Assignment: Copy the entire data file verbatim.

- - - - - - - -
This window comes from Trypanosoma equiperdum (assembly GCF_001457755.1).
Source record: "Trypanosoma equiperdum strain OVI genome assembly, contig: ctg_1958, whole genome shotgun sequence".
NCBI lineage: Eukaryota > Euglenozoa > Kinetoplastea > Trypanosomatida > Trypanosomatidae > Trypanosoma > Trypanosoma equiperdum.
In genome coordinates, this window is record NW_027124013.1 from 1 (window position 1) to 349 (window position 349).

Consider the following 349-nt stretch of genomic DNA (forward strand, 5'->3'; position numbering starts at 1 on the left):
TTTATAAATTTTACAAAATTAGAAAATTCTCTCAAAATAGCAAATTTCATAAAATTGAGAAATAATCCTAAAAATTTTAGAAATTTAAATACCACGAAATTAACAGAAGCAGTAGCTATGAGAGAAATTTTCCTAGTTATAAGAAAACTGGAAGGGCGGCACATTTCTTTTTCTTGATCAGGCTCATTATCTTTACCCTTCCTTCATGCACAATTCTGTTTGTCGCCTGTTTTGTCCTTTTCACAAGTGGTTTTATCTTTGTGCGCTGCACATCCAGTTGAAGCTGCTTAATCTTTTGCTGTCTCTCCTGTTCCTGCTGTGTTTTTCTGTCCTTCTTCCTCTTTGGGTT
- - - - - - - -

This window comes from Trypanosoma equiperdum (assembly GCF_001457755.1).
Source record: "Trypanosoma equiperdum strain OVI genome assembly, contig: ctg_1958, whole genome shotgun sequence".
NCBI lineage: Eukaryota > Euglenozoa > Kinetoplastea > Trypanosomatida > Trypanosomatidae > Trypanosoma > Trypanosoma equiperdum.
In genome coordinates, this window is record NW_027124013.1 from 1 (window position 1) to 349 (window position 349).

Consider the following 349-nt stretch of genomic DNA (forward strand, 5'->3'; position numbering starts at 1 on the left):
TTTATAAATTTTACAAAATTAGAAAATTCTCTCAAAATAGCAAATTTCATAAAATTGAGAAATAATCCTAAAAATTTTAGAAATTTAAATACCACGAAATTAACAGAAGCAGTAGCTATGAGAGAAATTTTCCTAGTTATAAGAAAACTGGAAGGGCGGCACATTTCTTTTTCTTGATCAGGCTCATTATCTTTACCCTTCCTTCATGCACAATTCTGTTTGTCGCCTGTTTTGTCCTTTTCACAAGTGGTTTTATCTTTGTGCGCTGCACATCCAGTTGAAGCTGCTTAATCTTTTGCTGTCTCTCCTGTTCCTGCTGTGTTTTTCTGTCCTTCTTCCTCTTTGGGTT